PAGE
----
The bit now firmly between my teeth, my lunches are now separated into three options: if it’s dry then try and climb the new projects, if it’s still damp then  clean one of the other new projects and if it’s really bad or i don’t feel up to it, go in search of other new boulders! Pretty simple really and it keeps Tess happy.

It has clouded my judgment slightly, this excessive keenness, doing things i would ordinarily back out of. After rambling randomly, i eventually decided to be more systemic and after finding a 20-year-old orienteering map, noticed a little cluster of boulders right at the top of the tree line. On Wednesday, i opted to go check them out.

So off i toddled, dog by my side, not bothering with waterproofs, just straight out in jeans and my branded softshell jacket. Over the bridge, into the cover of the trees, this is fine, i figured, but i’d need to move fast to make it there and back in my allotted hour. I adopted a speed somewhere between brisk walking pace and slow jog, heading up the hill deeper and deeper into the forest.

The path crosses a bigger track with a slight dog leg, and just after this (and an impressive leap over a style by Tess) you get a bit of a view down the valley, into the wind, and a bit of an idea as to what the weather will throw at you next. It didn’t look good, like it was closing in and in hindsight, looked like that was game over.

But this little cluster on the map looked so promising, with not just one little black dot but lots, potentially a little micro-venue in it’s own right. If i was lucky, it would be a full blown bouldering spot, really lucky and a good one at that. While i’ve come to realise that only one in ten spots that you find have anything decent on them, there was still optimism there; optimism that knocked the judgment in my head straight out with the phrase “it’ll be fine”.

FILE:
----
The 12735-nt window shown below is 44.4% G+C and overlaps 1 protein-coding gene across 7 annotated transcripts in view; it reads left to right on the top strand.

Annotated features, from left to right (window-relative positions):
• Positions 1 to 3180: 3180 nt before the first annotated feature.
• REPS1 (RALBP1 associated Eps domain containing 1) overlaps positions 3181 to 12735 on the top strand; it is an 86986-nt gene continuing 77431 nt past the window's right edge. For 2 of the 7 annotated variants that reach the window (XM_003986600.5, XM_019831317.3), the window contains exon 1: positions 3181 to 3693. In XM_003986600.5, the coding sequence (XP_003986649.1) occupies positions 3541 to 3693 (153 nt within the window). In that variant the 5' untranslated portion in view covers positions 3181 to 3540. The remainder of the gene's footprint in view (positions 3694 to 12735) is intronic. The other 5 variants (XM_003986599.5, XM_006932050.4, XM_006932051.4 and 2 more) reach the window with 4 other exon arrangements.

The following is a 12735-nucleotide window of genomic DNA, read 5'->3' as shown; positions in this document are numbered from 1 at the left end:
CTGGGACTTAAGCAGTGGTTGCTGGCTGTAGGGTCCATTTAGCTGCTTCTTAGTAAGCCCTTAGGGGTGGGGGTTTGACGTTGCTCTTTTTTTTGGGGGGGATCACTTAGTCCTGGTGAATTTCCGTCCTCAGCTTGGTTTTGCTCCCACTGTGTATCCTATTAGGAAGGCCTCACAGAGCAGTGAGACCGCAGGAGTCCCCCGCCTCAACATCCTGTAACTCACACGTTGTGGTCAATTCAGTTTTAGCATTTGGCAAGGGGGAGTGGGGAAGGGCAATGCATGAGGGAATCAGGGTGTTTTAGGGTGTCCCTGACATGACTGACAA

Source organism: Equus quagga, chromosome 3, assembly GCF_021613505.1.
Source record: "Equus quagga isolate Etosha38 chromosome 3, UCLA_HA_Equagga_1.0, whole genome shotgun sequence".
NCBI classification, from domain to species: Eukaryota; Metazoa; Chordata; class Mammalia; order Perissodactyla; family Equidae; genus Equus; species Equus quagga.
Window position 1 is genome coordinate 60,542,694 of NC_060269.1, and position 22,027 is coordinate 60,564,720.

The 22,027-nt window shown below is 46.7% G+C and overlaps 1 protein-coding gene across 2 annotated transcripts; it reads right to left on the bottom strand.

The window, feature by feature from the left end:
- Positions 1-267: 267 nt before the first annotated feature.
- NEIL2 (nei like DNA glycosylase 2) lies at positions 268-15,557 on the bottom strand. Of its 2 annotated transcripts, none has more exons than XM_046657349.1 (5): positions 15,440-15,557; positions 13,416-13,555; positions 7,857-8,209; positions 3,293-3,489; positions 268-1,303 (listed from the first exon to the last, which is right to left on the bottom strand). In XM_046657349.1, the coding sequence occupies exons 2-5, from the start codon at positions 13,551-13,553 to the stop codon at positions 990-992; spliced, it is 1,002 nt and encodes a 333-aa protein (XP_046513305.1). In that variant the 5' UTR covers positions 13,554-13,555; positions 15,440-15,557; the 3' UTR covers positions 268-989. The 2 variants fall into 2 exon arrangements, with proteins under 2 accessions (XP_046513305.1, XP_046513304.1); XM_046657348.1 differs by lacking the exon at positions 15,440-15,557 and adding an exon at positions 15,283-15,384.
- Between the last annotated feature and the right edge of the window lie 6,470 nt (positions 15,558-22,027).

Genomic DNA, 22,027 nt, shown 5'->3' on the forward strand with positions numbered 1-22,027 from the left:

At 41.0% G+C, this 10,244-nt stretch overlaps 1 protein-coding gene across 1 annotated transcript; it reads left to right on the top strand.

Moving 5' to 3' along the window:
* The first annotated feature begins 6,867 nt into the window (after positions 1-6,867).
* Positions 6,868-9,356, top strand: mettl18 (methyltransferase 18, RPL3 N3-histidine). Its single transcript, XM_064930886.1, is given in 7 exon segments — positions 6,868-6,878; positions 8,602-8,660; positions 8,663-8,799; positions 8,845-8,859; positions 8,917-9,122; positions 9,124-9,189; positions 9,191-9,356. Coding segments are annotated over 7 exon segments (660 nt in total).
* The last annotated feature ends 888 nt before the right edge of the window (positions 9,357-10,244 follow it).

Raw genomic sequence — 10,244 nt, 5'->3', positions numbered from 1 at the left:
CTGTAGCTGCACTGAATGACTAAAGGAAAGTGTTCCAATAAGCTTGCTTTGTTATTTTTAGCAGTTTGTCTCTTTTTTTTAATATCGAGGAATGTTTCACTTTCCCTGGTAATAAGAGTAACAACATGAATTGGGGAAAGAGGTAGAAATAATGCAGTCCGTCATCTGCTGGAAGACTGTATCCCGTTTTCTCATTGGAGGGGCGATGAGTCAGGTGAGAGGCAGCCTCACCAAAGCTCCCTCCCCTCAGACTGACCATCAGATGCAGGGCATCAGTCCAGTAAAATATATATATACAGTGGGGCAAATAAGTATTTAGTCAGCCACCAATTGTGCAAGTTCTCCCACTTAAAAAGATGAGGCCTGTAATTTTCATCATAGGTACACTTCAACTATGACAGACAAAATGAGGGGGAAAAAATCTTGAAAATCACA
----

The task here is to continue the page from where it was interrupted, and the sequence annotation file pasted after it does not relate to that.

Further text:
Stupidly under-prepared for my this little excursion, i checked my location on Google maps on my phone, knowing roughly where to turn off, and hopped off the path across the top of the tree line. There’s been a lot of foresting in that little area so it wasn’t quite as simple as i was expecting. Nevertheless, i was pretty sure this was right.

Instantly, there were four main problems: i had lost my tree cover, the ground became so difficult to pass that i slowed to a tripping-over-everything pace, i realised that woefully uneqipped was a massive understatement and as was to be expected, the weather closed in even more. The more i trudged, the worse it got, the harder the terrain became to cross and the wetter i slowly became.

Soon, i found my bearings very hard to gain and wished i’d brought that little laminated map with me. It was in my waterproof jacket pocket and as soon as this realisation occurred, i wished i’d brought the jacket more. I daren’t look at my jeans, not wanting to face the truth that i was now soaked. “It’ll be fine”, still ringing in my ears, was now getting quieter and quieter.